FHA Reform Act Passed
On Thursday, June 10, the United States House of Representatives passed the Fair Housing Administration (FHA) Reform Act. Upon further(almost certain) approval by the Senate, the FHA will be permitted to modify its method of administering mortgage insurance premiums (MIPs) on new mortgages.
The FHA will then shift much of the cost of MIP from the down payment to the homebuyer’s monthly payments. A homeowner’s MIP will now be paid as part of the monthly payment at the annual rate of 1.55%, up from a former limit of .55% annual rate of MIP.
The annual rate of MIP as a percent of the loan balance, now 1.55%, will be coupled with the homebuyer’s interest rate on the loan. This will reduce the amount of the loan a buyer qualifies to borrow. For instance, a purchase-assist FHA-insured loan with a 4.75% rate of interest will now be charged an annual MIP rate of 1.55%. When combined, the total annual rate on the loan balance is 6.3%.
The total monthly loan payment under FHA regulations includes interest, MIP, impounds for principal and interest, homeowner’s association (HOA) assessments and approved second trust deed financing payments. The combined payment cannot exceed 31% of the homebuyer’s gross effective income, called the mortgage payment ratio. Increased payments for MIP, which now equal 1/3 of the interest payment, will thus greatly reduce the buyer’s purchasing power. [HUD Handbook 4155.1 Rev-5 Ch-4 §F.2]
The FHA will also require lenders to indemnify it for losses stemming from loans granted in violation of FHA regulations, and may terminate a lender’s approval to operate nationally based upon the actions of that lender’s individual branches.
first tuesday take: The new FHA authority for MIP will give borrowers of FHA-insured loans (roughly 40% of homebuyers in California presently) a slightly lower front-end, non-recurring cost for MIP. Lowered closing cost requirements may make the dream of homeownership slightly more available for some homebuyers who have not shifted this non-recurring charge to the seller when negotiating the price and terms of purchase.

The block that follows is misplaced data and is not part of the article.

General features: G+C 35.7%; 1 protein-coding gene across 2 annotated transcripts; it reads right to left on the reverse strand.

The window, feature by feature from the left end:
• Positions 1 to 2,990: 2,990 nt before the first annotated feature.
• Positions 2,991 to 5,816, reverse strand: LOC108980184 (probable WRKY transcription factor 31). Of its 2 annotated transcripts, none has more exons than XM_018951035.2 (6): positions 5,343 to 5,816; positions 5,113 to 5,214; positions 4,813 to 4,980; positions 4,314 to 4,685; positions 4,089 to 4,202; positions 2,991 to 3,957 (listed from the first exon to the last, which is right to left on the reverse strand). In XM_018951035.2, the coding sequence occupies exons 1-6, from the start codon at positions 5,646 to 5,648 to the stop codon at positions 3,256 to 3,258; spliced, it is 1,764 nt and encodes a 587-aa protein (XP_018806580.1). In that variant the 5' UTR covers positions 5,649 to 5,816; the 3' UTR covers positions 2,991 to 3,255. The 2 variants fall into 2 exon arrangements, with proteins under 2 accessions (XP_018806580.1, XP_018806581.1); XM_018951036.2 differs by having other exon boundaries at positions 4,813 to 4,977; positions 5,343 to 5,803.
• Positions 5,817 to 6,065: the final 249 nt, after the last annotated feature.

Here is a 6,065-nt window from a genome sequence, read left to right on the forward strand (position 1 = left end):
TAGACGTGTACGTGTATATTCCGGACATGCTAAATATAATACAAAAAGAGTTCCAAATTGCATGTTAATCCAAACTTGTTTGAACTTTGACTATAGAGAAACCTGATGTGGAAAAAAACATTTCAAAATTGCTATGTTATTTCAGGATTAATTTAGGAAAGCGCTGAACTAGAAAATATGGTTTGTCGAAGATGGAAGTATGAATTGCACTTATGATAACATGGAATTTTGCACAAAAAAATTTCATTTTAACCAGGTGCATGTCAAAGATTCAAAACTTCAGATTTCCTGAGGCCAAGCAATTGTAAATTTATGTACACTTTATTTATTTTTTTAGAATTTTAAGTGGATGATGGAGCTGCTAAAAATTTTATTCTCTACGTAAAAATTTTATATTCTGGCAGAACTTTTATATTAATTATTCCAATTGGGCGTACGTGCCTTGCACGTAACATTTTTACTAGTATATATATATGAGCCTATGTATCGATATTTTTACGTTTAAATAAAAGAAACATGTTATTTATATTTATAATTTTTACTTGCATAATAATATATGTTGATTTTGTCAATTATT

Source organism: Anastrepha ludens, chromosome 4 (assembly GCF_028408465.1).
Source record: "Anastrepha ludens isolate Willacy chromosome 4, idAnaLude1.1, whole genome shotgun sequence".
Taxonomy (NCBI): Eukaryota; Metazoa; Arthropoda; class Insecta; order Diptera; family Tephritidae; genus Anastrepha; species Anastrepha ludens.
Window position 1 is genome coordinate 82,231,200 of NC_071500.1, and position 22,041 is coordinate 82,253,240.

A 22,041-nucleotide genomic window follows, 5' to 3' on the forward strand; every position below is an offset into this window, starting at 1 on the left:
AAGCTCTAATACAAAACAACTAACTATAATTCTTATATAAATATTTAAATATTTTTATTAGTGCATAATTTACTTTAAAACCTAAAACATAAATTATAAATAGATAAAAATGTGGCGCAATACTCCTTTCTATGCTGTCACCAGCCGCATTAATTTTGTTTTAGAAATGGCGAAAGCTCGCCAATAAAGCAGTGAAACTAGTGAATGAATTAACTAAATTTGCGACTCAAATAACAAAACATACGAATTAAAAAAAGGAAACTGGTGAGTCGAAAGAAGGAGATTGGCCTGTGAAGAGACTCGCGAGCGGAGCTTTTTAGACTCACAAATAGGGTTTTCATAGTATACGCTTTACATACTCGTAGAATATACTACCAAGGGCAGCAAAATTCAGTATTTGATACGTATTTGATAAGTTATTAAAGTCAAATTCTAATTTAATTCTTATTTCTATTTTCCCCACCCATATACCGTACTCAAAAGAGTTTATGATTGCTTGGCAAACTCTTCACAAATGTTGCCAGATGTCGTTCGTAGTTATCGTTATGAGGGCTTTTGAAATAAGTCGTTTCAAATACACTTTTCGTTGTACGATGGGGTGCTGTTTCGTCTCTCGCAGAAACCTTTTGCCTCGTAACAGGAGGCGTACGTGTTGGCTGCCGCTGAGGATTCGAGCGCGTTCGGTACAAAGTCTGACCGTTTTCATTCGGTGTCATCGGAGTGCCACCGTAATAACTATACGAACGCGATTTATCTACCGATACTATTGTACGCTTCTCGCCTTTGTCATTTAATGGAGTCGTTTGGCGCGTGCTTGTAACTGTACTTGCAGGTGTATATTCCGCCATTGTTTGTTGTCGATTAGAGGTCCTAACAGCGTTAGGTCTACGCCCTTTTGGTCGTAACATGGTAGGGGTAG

However, there is a catch to reduced front end charges. Since the homebuyer’s monthly payment to the lender is not permitted to exceed 31% of his income, an increase in the amount of the payment allocated to MIP will decrease the loan amount the homebuyer can borrow. For instance, a borrower with a gross annual income of $58,000 qualifies to make a monthly payment of $1,500, at 31% of his annual income.
When the combined interest/MIP of, for example, 5.3% (based on a 4.75% interest rate plus .55% MIP) is raised to a combined rate of 6.3% (4.75% interest plus 1.55% MIP), the buyer’s ability to borrow drops. He would formerly have qualified for a mortgage of $270,000, but now will only be able to obtain $245,000. This reduced purchasing power will not please homeowners selling to first-time homebuyers, since they will now have to drop their prices to find a match within that buyer’s market. [For more on the immediate effect of rate changes upon the amount a homebuyer can qualify to borrow, see first tuesday’s Market Chart, Buyer Purchasing Power.]
The real winner is the federal treasury – and thus the taxpayer – since a failure to pass this legislation would have necessitated more drastic measures to bail out the FHA, in the form of more federal subsidies for homeownership, home sales, construction, etc. The financially-beleaguered FHA is thus put back on the road to solvency. At least for the moment, all the expense appears to go to homebuyers who borrow funds from FHA-insured loans.
However, it is the seller that really takes the hit from this MIP increase; a point agents need to keep in mind. Buyers subject to FHA terms, who will nearly all be first time homebuyers, cannot borrow more than 31% of income, and lenders will not relax their interest rates. The price the seller can get on the market thus falls approximately 10% on the sale to a buyer funding his purchase with an FHA-insured loan.
The FHA Reform Act will also drive repeat homebuyers out of the FHA market, leaving FHA-insured loans primarily for first-time buyers – which was the purpose of FHA in the first place. The reduced down payment requirements are an especially timely measure, since they will once again make the FHA competitive with private mortgage insurance (PMI) providers, who have had the opportunity to profit from the FHA’s recent switch to higher down payment requirements. [For more on MIP and the FHA, see the May 2010 first tuesday article, Private mortgage insurers come back to California as FHA raises eligibility requirements.]
Re: “Statement from HUD secretary Shaun Donovan,” from the US Department of Housing and Urban Development (HUD)